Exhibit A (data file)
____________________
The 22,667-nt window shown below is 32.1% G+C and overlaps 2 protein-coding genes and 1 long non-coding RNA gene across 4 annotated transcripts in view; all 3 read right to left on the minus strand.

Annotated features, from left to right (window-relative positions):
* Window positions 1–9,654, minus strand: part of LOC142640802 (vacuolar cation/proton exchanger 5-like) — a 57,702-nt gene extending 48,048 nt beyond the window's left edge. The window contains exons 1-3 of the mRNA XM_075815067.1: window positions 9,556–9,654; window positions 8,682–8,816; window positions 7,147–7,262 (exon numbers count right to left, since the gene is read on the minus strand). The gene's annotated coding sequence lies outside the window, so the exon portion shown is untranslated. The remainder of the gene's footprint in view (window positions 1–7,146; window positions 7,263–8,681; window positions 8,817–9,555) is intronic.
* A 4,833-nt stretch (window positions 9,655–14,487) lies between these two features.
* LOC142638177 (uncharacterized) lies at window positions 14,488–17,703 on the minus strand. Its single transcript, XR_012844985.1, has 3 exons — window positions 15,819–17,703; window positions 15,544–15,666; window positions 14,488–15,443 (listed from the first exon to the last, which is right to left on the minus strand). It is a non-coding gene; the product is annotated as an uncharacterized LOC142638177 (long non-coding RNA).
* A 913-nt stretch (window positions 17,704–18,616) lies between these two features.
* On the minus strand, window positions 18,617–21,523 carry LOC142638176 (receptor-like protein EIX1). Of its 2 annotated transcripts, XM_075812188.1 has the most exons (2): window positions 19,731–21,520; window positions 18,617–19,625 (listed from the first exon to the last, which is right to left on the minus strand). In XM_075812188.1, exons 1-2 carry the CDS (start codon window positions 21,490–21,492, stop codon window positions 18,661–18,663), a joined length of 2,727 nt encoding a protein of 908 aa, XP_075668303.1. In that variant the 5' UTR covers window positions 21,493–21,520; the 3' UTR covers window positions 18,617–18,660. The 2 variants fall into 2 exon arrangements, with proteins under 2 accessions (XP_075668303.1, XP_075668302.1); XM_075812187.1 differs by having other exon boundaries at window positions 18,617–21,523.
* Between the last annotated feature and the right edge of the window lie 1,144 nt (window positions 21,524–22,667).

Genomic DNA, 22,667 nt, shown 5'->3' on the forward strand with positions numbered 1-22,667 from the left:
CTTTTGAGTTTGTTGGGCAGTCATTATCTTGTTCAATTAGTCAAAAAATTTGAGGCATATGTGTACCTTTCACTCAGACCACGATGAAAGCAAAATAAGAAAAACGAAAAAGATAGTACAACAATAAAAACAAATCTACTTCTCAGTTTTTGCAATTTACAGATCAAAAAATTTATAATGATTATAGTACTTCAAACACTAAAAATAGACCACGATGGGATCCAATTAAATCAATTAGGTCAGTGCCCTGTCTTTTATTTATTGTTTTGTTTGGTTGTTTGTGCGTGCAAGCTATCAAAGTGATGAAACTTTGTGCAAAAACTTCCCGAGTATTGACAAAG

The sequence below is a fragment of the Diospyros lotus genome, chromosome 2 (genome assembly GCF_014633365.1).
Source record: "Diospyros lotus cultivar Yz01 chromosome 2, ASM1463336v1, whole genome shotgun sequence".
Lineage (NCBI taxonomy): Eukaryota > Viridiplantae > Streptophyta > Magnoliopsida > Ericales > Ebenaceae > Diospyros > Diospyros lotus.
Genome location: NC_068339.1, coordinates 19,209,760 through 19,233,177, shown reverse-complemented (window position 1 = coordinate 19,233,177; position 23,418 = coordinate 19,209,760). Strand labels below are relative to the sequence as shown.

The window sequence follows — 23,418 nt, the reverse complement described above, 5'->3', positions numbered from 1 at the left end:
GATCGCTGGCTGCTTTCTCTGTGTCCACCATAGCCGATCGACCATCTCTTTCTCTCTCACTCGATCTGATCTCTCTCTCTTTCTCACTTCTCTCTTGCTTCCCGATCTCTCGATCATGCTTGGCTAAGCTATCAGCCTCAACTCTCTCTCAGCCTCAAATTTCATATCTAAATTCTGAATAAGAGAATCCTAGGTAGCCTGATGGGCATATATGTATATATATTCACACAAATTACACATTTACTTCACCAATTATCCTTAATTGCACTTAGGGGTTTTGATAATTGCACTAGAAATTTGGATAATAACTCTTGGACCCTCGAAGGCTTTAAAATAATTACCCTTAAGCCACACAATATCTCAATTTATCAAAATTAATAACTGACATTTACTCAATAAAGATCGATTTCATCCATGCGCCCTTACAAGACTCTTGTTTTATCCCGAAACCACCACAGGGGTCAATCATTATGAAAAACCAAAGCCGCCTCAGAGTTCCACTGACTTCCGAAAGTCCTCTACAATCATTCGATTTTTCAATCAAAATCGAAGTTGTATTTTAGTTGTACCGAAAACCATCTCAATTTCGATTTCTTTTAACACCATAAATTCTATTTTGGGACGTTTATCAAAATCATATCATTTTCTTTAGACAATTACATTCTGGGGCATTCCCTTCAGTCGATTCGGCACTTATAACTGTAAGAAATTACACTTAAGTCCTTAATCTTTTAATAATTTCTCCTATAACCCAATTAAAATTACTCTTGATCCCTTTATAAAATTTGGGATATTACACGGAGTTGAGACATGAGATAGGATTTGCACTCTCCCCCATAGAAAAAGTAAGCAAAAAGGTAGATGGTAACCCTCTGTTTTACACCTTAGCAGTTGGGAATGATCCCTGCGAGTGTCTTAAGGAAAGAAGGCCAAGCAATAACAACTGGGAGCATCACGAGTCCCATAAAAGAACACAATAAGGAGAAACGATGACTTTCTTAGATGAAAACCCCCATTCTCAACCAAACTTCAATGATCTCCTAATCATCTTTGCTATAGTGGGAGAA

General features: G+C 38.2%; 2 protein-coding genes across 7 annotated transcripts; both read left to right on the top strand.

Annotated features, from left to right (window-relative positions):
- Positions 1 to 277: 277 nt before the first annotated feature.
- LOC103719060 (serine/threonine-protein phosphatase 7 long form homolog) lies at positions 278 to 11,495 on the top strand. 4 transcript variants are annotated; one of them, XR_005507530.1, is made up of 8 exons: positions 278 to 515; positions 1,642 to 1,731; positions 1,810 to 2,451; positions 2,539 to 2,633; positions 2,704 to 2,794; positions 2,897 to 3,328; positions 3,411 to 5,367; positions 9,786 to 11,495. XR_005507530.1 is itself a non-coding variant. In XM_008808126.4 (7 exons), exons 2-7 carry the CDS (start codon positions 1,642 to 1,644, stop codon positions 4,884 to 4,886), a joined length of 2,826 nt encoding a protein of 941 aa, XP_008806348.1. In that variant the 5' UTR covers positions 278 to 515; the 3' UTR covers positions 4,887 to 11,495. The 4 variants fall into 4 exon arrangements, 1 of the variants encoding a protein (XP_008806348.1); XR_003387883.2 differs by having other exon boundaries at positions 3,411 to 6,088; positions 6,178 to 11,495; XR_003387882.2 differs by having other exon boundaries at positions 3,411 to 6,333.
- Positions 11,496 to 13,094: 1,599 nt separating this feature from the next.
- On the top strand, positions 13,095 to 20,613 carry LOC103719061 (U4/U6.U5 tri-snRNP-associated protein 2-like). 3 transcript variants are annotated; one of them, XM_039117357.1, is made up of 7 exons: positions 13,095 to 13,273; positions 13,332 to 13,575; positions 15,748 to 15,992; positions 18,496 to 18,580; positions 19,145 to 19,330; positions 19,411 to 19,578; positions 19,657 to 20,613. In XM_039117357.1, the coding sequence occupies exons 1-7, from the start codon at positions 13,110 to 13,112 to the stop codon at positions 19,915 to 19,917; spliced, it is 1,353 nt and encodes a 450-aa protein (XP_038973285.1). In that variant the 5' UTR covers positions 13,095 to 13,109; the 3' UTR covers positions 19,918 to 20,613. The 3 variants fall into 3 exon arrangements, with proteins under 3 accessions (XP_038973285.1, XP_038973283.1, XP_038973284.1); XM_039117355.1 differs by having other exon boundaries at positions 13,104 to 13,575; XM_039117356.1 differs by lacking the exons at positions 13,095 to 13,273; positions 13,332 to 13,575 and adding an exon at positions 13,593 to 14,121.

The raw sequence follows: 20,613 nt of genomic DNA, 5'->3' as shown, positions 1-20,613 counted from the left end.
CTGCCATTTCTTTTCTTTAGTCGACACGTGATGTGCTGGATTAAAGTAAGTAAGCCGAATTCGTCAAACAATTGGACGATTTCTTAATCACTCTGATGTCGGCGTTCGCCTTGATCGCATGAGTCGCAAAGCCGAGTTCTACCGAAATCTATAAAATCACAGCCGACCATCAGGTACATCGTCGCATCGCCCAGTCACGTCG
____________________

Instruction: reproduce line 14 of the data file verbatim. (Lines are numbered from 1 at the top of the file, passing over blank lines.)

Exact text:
Genome location: NC_068339.1, coordinates 19,209,760 through 19,233,177, shown reverse-complemented (window position 1 = coordinate 19,233,177; position 23,418 = coordinate 19,209,760). Strand labels below are relative to the sequence as shown.